Following the success of the biggest jobs support trial of its kind in the world, the Black Country is getting more support to help people who have health conditions into work.
The West Midlands Combined Authority (WMCA) has secured £1.1million from the Government to continue Thrive into Work which helps unemployed people who have have mental or physical health conditions get back into the workplace.
Between June 2018 and October this year the WMCA led the research study which has helped more than 600 people back into work.
Working with primary and community health teams, jobs support and health services were integrated. Employment specialists based in GP surgeries and other health and community settings across the region provided intensive guidance to help individuals find and apply for jobs, and prepare for interviews.
Due to the success of the trial Thrive into Work is now being extended to run till July 2021.
Andy Street, Mayor of the West Midlands said: “Getting 600 people back into work is an outstanding achievement, creating positive health, social and economic benefits allowing residents to thrive. The pandemic has had a damaging effect on employment but schemes like Thrive into Work show that the targeted, hard work being put in by the WMCA is contributing to a fairer, healthier West Midlands.”
Research from the Centre for Mental Health on mental health at work shows that mental ill health is responsible for 72 million working days lost and costs £34.9 billion each year and is strongly associated with social and economic circumstances, including living in poverty, low-quality work and unemployment.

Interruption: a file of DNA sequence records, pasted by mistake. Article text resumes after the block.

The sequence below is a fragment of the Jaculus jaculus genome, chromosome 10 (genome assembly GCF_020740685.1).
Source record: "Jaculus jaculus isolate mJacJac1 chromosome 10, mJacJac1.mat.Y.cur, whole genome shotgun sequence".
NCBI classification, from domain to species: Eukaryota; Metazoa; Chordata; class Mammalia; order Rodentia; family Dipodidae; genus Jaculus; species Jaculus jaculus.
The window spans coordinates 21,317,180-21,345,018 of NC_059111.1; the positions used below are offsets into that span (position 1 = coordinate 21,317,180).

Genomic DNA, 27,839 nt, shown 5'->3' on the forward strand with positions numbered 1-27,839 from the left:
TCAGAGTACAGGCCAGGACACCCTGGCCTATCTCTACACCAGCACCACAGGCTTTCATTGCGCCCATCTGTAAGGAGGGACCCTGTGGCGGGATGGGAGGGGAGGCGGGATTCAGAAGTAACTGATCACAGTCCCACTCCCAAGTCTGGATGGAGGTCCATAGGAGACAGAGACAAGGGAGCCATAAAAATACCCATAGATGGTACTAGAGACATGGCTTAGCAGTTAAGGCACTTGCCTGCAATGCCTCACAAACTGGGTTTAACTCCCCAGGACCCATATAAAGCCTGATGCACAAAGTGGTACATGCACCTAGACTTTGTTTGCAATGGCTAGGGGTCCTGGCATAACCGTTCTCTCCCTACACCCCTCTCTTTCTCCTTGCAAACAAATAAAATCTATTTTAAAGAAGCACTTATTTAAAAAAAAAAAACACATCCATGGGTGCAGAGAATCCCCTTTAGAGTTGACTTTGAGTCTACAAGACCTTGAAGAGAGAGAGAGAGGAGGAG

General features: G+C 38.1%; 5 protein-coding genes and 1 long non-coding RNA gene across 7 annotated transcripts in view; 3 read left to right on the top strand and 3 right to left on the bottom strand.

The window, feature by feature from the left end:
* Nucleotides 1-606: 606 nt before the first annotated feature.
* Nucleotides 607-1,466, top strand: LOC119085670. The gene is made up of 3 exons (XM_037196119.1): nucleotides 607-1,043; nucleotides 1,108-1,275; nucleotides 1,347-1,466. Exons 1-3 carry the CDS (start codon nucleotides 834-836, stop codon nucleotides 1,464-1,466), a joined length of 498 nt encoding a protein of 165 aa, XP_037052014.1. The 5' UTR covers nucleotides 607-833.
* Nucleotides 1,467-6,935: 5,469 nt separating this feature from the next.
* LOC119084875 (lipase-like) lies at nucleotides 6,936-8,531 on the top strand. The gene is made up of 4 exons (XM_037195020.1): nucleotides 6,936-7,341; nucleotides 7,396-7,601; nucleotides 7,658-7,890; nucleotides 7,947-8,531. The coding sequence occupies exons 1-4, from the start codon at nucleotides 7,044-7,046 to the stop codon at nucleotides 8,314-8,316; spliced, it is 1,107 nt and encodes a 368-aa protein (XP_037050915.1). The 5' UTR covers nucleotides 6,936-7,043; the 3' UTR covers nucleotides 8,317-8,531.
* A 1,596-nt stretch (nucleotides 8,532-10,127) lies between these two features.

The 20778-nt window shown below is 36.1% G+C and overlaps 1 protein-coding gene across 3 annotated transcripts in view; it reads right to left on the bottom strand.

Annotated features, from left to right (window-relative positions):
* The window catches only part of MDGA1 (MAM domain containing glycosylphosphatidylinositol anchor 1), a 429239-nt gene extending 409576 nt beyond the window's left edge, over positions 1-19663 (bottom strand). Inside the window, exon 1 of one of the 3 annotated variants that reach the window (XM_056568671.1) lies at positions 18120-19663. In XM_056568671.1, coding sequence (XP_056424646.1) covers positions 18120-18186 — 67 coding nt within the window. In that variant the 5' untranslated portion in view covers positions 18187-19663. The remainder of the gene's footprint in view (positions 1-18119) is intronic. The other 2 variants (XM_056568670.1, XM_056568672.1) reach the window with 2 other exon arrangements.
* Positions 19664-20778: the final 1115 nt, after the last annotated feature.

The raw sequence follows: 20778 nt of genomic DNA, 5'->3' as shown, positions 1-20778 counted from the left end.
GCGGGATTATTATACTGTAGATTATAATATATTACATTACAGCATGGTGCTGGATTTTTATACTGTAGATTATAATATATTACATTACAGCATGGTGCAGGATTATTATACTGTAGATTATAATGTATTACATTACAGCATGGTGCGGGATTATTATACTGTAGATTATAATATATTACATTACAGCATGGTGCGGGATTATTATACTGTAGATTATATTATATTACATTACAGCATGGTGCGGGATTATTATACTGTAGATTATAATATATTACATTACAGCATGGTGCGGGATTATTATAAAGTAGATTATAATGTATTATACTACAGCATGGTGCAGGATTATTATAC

Father of two young children, Matt Wagg, is one of the people who benefitted from Thrive Into Work. In 2018 he had to leave his job as a delivery driver after osteoarthritis in his knees made it too painful to do his job. Being unemployed left the 47-year-old from Oldbury feeling he was on the scrapheap.
However, after six months of support Matt gained a job as a school caretaker, playing an invaluable role in keeping the school operating during the coronavirus outbreak. He said: “I feel so much better compared to how I was before I enrolled on Thrive into Work, it provided me with someone to push me in the right direction and I’m like a different person to how I was then.”
The Thrive into Work trial was originally set up to test if support in primary care settings would help people with a health condition return to employment. It helped people with a variety of conditions including arthritis, cancer and depression. The Trial was based on a tried and tested model called Independent Placement Support (IPS) which traditionally supports people with severe and enduring mental health difficulties to find work. Thrive into Work is currently provided by Black Country Healthcare NHS Foundation Trust to people living in Dudley and Walsall, and Prospects part of Shaw Trust deliver the service to people in Wolverhampton, Sandwell and West Birmingham.
WMCA Portfolio lead for health and wellbeing and leader of Warwickshire County Council, Izzi Seccombe, said: “Thrive into Work is important because it can help citizens regain confidence, independence and a sense of purpose.
“I am delighted it’s previous success will be built upon, helping to support people in our region rebuild their lives and get back into the workplace.”
To find out more about Thrive into Work visit https://www.wmca.org.uk/what-we-do/thrive/thrive-at-work/thrive-into-work/